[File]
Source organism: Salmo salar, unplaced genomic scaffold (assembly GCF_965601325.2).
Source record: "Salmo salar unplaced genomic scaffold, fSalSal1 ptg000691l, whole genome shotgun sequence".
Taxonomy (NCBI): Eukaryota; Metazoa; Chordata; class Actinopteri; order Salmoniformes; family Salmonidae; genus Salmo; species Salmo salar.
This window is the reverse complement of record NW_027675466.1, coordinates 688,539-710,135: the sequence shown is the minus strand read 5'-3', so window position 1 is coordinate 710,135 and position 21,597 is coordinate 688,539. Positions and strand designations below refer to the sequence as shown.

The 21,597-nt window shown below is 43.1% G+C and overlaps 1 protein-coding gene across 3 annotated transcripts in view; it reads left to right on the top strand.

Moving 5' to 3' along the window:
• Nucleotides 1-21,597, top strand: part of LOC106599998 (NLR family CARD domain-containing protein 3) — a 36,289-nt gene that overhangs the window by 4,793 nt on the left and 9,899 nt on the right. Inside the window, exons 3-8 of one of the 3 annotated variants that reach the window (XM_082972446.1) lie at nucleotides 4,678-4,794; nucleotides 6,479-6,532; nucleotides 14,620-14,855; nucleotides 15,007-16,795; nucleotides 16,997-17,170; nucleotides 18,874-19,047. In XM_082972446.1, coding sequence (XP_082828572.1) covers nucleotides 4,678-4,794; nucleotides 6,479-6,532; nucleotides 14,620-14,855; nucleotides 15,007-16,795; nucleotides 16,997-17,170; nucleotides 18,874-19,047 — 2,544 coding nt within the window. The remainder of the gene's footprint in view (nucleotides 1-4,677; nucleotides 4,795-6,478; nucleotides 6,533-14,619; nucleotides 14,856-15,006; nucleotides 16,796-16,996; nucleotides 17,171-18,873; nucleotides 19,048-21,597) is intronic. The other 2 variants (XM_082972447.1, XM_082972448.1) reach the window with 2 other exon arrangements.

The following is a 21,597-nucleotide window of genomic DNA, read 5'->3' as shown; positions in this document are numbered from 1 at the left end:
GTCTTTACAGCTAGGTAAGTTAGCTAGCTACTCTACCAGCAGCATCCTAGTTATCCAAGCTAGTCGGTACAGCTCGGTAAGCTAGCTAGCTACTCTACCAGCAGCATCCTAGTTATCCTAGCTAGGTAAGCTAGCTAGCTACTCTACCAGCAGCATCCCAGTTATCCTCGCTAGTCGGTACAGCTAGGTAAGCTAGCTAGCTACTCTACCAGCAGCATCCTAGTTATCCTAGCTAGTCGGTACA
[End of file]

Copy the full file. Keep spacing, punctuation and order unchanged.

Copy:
Source organism: Salmo salar, unplaced genomic scaffold (assembly GCF_965601325.2).
Source record: "Salmo salar unplaced genomic scaffold, fSalSal1 ptg000691l, whole genome shotgun sequence".
Taxonomy (NCBI): Eukaryota; Metazoa; Chordata; class Actinopteri; order Salmoniformes; family Salmonidae; genus Salmo; species Salmo salar.
This window is the reverse complement of record NW_027675466.1, coordinates 688,539-710,135: the sequence shown is the minus strand read 5'-3', so window position 1 is coordinate 710,135 and position 21,597 is coordinate 688,539. Positions and strand designations below refer to the sequence as shown.

The 21,597-nt window shown below is 43.1% G+C and overlaps 1 protein-coding gene across 3 annotated transcripts in view; it reads left to right on the top strand.

Moving 5' to 3' along the window:
• Nucleotides 1-21,597, top strand: part of LOC106599998 (NLR family CARD domain-containing protein 3) — a 36,289-nt gene that overhangs the window by 4,793 nt on the left and 9,899 nt on the right. Inside the window, exons 3-8 of one of the 3 annotated variants that reach the window (XM_082972446.1) lie at nucleotides 4,678-4,794; nucleotides 6,479-6,532; nucleotides 14,620-14,855; nucleotides 15,007-16,795; nucleotides 16,997-17,170; nucleotides 18,874-19,047. In XM_082972446.1, coding sequence (XP_082828572.1) covers nucleotides 4,678-4,794; nucleotides 6,479-6,532; nucleotides 14,620-14,855; nucleotides 15,007-16,795; nucleotides 16,997-17,170; nucleotides 18,874-19,047 — 2,544 coding nt within the window. The remainder of the gene's footprint in view (nucleotides 1-4,677; nucleotides 4,795-6,478; nucleotides 6,533-14,619; nucleotides 14,856-15,006; nucleotides 16,796-16,996; nucleotides 17,171-18,873; nucleotides 19,048-21,597) is intronic. The other 2 variants (XM_082972447.1, XM_082972448.1) reach the window with 2 other exon arrangements.

The following is a 21,597-nucleotide window of genomic DNA, read 5'->3' as shown; positions in this document are numbered from 1 at the left end:
GTCTTTACAGCTAGGTAAGTTAGCTAGCTACTCTACCAGCAGCATCCTAGTTATCCAAGCTAGTCGGTACAGCTCGGTAAGCTAGCTAGCTACTCTACCAGCAGCATCCTAGTTATCCTAGCTAGGTAAGCTAGCTAGCTACTCTACCAGCAGCATCCCAGTTATCCTCGCTAGTCGGTACAGCTAGGTAAGCTAGCTAGCTACTCTACCAGCAGCATCCTAGTTATCCTAGCTAGTCGGTACA